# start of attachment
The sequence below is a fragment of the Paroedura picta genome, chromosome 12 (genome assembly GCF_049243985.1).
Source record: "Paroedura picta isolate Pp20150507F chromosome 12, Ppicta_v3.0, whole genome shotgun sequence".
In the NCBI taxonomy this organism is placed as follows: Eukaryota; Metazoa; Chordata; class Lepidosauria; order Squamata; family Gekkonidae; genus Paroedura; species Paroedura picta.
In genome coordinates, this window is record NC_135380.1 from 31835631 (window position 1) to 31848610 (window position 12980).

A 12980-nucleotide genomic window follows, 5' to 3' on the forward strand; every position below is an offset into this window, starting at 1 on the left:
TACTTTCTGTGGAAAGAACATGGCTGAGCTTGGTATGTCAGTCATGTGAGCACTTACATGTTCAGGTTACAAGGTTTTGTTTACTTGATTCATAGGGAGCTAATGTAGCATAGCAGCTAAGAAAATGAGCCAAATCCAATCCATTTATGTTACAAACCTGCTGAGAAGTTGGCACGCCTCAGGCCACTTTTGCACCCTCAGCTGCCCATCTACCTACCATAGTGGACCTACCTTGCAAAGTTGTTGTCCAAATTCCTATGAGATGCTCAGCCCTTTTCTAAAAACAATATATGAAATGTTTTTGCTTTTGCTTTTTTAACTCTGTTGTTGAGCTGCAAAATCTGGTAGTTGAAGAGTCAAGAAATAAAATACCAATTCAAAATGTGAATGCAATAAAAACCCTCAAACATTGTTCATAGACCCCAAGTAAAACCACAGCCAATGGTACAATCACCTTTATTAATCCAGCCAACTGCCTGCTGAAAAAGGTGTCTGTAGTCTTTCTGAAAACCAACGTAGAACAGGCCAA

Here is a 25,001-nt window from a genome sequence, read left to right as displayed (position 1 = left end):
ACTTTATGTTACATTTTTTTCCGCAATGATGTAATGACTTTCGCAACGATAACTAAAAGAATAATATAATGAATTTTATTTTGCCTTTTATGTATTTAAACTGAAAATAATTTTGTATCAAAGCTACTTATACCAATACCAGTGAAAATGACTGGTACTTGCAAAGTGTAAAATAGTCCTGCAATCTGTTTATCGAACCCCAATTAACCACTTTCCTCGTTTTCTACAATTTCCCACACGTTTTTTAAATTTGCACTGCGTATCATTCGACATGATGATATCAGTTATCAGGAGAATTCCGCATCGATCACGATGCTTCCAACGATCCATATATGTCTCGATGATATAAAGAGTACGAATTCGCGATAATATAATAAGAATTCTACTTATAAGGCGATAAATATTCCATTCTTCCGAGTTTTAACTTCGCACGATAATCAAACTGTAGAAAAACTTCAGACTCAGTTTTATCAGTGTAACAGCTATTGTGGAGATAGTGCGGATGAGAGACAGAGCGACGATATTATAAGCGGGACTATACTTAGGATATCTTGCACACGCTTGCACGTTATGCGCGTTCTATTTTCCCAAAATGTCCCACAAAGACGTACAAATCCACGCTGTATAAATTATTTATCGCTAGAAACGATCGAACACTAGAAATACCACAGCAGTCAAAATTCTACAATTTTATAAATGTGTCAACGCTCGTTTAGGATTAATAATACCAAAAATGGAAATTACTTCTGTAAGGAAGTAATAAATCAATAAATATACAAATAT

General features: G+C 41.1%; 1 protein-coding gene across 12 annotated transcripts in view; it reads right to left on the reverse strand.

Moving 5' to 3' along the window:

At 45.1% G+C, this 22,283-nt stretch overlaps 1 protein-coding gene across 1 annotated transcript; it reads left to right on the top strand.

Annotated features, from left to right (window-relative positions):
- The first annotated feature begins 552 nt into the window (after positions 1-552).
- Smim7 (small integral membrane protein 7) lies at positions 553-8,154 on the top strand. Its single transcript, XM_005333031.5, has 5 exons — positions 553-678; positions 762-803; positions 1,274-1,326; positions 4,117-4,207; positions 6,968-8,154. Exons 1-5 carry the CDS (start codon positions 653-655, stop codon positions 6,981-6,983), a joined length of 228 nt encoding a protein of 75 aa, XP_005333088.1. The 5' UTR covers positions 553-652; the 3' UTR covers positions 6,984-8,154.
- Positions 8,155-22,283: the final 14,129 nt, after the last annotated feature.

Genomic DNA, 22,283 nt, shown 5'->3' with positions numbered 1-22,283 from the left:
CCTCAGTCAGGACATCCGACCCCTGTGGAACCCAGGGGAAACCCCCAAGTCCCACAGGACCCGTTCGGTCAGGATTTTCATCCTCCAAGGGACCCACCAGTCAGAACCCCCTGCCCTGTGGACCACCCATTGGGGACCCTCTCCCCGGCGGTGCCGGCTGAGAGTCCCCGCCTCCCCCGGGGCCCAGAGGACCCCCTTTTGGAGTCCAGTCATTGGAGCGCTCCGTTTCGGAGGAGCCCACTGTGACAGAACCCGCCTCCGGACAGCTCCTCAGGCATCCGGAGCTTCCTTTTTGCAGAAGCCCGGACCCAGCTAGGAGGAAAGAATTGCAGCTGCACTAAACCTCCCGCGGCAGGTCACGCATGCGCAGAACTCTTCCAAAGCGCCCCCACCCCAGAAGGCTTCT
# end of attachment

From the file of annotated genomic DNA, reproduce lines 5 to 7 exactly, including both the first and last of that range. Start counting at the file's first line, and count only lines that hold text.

A 12980-nucleotide genomic window follows, 5' to 3' on the forward strand; every position below is an offset into this window, starting at 1 on the left:
TACTTTCTGTGGAAAGAACATGGCTGAGCTTGGTATGTCAGTCATGTGAGCACTTACATGTTCAGGTTACAAGGTTTTGTTTACTTGATTCATAGGGAGCTAATGTAGCATAGCAGCTAAGAAAATGAGCCAAATCCAATCCATTTATGTTACAAACCTGCTGAGAAGTTGGCACGCCTCAGGCCACTTTTGCACCCTCAGCTGCCCATCTACCTACCATAGTGGACCTACCTTGCAAAGTTGTTGTCCAAATTCCTATGAGATGCTCAGCCCTTTTCTAAAAACAATATATGAAATGTTTTTGCTTTTGCTTTTTTAACTCTGTTGTTGAGCTGCAAAATCTGGTAGTTGAAGAGTCAAGAAATAAAATACCAATTCAAAATGTGAATGCAATAAAAACCCTCAAACATTGTTCATAGACCCCAAGTAAAACCACAGCCAATGGTACAATCACCTTTATTAATCCAGCCAACTGCCTGCTGAAAAAGGTGTCTGTAGTCTTTCTGAAAACCAACGTAGAACAGGCCAA

Here is a 25,001-nt window from a genome sequence, read left to right as displayed (position 1 = left end):